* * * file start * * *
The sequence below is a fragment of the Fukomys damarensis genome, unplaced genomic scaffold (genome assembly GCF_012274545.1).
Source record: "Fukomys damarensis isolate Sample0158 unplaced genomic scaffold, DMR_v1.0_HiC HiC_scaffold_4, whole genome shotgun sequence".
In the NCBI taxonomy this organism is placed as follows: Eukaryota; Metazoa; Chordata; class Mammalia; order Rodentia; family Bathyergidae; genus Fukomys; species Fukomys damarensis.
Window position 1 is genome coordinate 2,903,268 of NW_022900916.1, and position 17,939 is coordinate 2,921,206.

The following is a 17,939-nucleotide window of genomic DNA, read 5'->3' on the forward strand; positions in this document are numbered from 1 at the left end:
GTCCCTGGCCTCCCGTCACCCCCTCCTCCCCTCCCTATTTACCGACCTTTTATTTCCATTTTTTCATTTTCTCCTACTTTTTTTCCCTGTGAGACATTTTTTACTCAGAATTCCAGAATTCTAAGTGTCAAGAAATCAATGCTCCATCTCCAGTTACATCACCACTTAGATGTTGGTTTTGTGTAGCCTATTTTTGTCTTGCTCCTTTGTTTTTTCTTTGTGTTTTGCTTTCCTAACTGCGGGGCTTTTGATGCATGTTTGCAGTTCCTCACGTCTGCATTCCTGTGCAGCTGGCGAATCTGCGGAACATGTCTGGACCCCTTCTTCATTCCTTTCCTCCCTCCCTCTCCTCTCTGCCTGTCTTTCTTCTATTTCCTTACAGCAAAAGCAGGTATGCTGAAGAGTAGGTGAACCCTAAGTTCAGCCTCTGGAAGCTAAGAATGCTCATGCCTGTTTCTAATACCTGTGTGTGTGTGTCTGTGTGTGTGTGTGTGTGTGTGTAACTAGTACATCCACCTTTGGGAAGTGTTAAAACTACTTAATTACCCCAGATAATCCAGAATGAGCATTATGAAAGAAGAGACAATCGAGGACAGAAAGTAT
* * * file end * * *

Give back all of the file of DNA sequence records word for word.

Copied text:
The sequence below is a fragment of the Fukomys damarensis genome, unplaced genomic scaffold (genome assembly GCF_012274545.1).
Source record: "Fukomys damarensis isolate Sample0158 unplaced genomic scaffold, DMR_v1.0_HiC HiC_scaffold_4, whole genome shotgun sequence".
In the NCBI taxonomy this organism is placed as follows: Eukaryota; Metazoa; Chordata; class Mammalia; order Rodentia; family Bathyergidae; genus Fukomys; species Fukomys damarensis.
Window position 1 is genome coordinate 2,903,268 of NW_022900916.1, and position 17,939 is coordinate 2,921,206.

The following is a 17,939-nucleotide window of genomic DNA, read 5'->3' on the forward strand; positions in this document are numbered from 1 at the left end:
GTCCCTGGCCTCCCGTCACCCCCTCCTCCCCTCCCTATTTACCGACCTTTTATTTCCATTTTTTCATTTTCTCCTACTTTTTTTCCCTGTGAGACATTTTTTACTCAGAATTCCAGAATTCTAAGTGTCAAGAAATCAATGCTCCATCTCCAGTTACATCACCACTTAGATGTTGGTTTTGTGTAGCCTATTTTTGTCTTGCTCCTTTGTTTTTTCTTTGTGTTTTGCTTTCCTAACTGCGGGGCTTTTGATGCATGTTTGCAGTTCCTCACGTCTGCATTCCTGTGCAGCTGGCGAATCTGCGGAACATGTCTGGACCCCTTCTTCATTCCTTTCCTCCCTCCCTCTCCTCTCTGCCTGTCTTTCTTCTATTTCCTTACAGCAAAAGCAGGTATGCTGAAGAGTAGGTGAACCCTAAGTTCAGCCTCTGGAAGCTAAGAATGCTCATGCCTGTTTCTAATACCTGTGTGTGTGTGTCTGTGTGTGTGTGTGTGTGTGTGTAACTAGTACATCCACCTTTGGGAAGTGTTAAAACTACTTAATTACCCCAGATAATCCAGAATGAGCATTATGAAAGAAGAGACAATCGAGGACAGAAAGTAT